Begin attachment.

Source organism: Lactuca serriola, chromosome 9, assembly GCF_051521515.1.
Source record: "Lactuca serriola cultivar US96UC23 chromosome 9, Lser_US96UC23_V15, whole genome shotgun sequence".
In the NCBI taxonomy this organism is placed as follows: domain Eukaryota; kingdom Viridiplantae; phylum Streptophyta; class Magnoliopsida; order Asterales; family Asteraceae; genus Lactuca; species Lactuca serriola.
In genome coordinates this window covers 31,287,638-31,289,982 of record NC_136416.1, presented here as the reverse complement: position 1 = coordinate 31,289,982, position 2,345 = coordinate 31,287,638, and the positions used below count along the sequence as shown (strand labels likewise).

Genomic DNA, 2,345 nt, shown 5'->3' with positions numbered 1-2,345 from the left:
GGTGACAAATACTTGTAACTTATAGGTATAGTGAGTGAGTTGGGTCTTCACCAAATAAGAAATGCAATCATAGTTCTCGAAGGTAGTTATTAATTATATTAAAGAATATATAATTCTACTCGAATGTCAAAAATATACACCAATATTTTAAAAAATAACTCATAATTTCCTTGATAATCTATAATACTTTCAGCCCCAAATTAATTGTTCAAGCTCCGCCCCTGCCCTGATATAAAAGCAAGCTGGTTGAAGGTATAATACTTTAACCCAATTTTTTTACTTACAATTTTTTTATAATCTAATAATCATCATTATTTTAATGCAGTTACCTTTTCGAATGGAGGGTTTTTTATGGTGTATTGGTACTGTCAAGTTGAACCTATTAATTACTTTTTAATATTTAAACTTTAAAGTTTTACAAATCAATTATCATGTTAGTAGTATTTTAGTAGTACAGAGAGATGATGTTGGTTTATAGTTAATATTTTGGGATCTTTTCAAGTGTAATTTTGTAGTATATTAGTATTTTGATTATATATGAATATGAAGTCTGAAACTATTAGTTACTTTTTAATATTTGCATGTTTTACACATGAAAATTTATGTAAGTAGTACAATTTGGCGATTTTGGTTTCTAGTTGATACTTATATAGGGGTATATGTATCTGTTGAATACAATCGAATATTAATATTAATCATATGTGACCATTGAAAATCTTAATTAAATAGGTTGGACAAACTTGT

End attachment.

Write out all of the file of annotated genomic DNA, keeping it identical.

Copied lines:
Source organism: Lactuca serriola, chromosome 9, assembly GCF_051521515.1.
Source record: "Lactuca serriola cultivar US96UC23 chromosome 9, Lser_US96UC23_V15, whole genome shotgun sequence".
In the NCBI taxonomy this organism is placed as follows: domain Eukaryota; kingdom Viridiplantae; phylum Streptophyta; class Magnoliopsida; order Asterales; family Asteraceae; genus Lactuca; species Lactuca serriola.
In genome coordinates this window covers 31,287,638-31,289,982 of record NC_136416.1, presented here as the reverse complement: position 1 = coordinate 31,289,982, position 2,345 = coordinate 31,287,638, and the positions used below count along the sequence as shown (strand labels likewise).

Genomic DNA, 2,345 nt, shown 5'->3' with positions numbered 1-2,345 from the left:
GGTGACAAATACTTGTAACTTATAGGTATAGTGAGTGAGTTGGGTCTTCACCAAATAAGAAATGCAATCATAGTTCTCGAAGGTAGTTATTAATTATATTAAAGAATATATAATTCTACTCGAATGTCAAAAATATACACCAATATTTTAAAAAATAACTCATAATTTCCTTGATAATCTATAATACTTTCAGCCCCAAATTAATTGTTCAAGCTCCGCCCCTGCCCTGATATAAAAGCAAGCTGGTTGAAGGTATAATACTTTAACCCAATTTTTTTACTTACAATTTTTTTATAATCTAATAATCATCATTATTTTAATGCAGTTACCTTTTCGAATGGAGGGTTTTTTATGGTGTATTGGTACTGTCAAGTTGAACCTATTAATTACTTTTTAATATTTAAACTTTAAAGTTTTACAAATCAATTATCATGTTAGTAGTATTTTAGTAGTACAGAGAGATGATGTTGGTTTATAGTTAATATTTTGGGATCTTTTCAAGTGTAATTTTGTAGTATATTAGTATTTTGATTATATATGAATATGAAGTCTGAAACTATTAGTTACTTTTTAATATTTGCATGTTTTACACATGAAAATTTATGTAAGTAGTACAATTTGGCGATTTTGGTTTCTAGTTGATACTTATATAGGGGTATATGTATCTGTTGAATACAATCGAATATTAATATTAATCATATGTGACCATTGAAAATCTTAATTAAATAGGTTGGACAAACTTGT